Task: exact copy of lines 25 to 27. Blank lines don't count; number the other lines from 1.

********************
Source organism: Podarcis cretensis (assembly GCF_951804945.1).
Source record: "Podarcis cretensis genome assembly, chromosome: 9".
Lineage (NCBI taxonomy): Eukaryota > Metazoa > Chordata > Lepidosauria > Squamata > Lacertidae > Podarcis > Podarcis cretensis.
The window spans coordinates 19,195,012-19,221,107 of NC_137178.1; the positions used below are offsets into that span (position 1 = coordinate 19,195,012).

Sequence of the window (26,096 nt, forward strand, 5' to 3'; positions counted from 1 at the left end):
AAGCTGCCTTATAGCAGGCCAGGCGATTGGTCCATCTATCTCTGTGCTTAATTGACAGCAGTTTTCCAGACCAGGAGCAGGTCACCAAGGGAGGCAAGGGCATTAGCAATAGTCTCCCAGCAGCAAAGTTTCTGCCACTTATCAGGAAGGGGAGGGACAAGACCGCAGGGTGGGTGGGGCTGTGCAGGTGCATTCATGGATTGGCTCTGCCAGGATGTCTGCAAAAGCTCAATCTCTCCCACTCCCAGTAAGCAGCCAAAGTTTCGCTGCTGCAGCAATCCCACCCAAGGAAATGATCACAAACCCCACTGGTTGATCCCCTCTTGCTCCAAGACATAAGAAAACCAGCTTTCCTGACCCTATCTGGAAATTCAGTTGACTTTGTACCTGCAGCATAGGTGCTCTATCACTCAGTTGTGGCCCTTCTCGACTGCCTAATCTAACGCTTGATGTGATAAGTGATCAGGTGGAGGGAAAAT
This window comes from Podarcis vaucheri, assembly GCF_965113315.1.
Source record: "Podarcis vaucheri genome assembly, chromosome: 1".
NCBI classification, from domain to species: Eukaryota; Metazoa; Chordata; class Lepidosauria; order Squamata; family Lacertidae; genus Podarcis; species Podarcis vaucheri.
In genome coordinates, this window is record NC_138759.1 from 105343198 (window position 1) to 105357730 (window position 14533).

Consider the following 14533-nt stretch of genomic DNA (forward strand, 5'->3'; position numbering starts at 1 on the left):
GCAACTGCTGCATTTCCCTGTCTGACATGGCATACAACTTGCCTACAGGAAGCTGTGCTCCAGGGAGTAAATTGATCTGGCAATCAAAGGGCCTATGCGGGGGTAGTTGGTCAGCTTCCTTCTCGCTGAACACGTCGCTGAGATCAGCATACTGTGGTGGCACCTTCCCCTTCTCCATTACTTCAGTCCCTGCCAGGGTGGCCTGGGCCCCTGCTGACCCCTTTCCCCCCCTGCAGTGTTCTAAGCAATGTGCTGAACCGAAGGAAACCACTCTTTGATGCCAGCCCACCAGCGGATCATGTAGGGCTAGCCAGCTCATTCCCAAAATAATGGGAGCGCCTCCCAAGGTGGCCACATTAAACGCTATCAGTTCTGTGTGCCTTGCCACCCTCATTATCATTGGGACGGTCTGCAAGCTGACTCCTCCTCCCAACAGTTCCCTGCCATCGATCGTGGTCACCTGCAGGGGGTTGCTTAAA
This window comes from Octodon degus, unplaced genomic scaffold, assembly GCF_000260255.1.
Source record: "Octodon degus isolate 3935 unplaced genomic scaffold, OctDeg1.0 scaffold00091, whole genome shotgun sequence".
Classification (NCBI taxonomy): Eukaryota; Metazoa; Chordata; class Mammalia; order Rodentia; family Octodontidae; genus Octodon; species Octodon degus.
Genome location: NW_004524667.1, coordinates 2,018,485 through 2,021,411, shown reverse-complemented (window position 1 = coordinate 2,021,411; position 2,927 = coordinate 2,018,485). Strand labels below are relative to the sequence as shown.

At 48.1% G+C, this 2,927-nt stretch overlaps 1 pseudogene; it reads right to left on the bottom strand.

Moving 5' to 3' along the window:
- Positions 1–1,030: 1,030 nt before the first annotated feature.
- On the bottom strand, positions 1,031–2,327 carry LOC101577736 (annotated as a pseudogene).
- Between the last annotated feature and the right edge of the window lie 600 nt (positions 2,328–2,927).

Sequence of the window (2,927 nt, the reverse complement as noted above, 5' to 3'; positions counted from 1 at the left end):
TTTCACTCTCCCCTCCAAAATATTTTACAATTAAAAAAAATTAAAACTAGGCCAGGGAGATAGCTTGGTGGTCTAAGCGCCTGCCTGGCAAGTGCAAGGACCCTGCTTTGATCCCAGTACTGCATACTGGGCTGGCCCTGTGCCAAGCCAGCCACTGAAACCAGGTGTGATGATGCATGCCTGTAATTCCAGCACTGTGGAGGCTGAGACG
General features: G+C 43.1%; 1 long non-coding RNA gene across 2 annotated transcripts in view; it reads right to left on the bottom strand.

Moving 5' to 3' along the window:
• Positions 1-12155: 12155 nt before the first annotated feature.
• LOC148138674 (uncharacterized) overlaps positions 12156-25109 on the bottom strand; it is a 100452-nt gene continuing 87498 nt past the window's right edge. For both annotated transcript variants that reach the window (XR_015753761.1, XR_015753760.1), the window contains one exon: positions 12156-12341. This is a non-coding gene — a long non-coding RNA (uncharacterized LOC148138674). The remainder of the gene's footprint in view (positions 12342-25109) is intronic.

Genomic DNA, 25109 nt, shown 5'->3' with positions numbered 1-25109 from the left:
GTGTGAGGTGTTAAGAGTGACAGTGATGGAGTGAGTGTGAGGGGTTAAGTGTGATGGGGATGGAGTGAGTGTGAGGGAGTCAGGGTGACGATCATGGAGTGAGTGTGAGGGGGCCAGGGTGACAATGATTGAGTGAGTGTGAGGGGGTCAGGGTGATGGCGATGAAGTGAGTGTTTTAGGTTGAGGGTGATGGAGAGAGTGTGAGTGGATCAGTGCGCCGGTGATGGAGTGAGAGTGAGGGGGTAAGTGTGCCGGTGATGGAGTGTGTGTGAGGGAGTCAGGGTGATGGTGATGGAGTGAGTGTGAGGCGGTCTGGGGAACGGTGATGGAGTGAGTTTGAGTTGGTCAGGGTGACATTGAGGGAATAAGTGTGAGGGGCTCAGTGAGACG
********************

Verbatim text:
Moving 5' to 3' along the window:
• Positions 1-12155: 12155 nt before the first annotated feature.
• LOC148138674 (uncharacterized) overlaps positions 12156-25109 on the bottom strand; it is a 100452-nt gene continuing 87498 nt past the window's right edge. For both annotated transcript variants that reach the window (XR_015753761.1, XR_015753760.1), the window contains one exon: positions 12156-12341. This is a non-coding gene — a long non-coding RNA (uncharacterized LOC148138674). The remainder of the gene's footprint in view (positions 12342-25109) is intronic.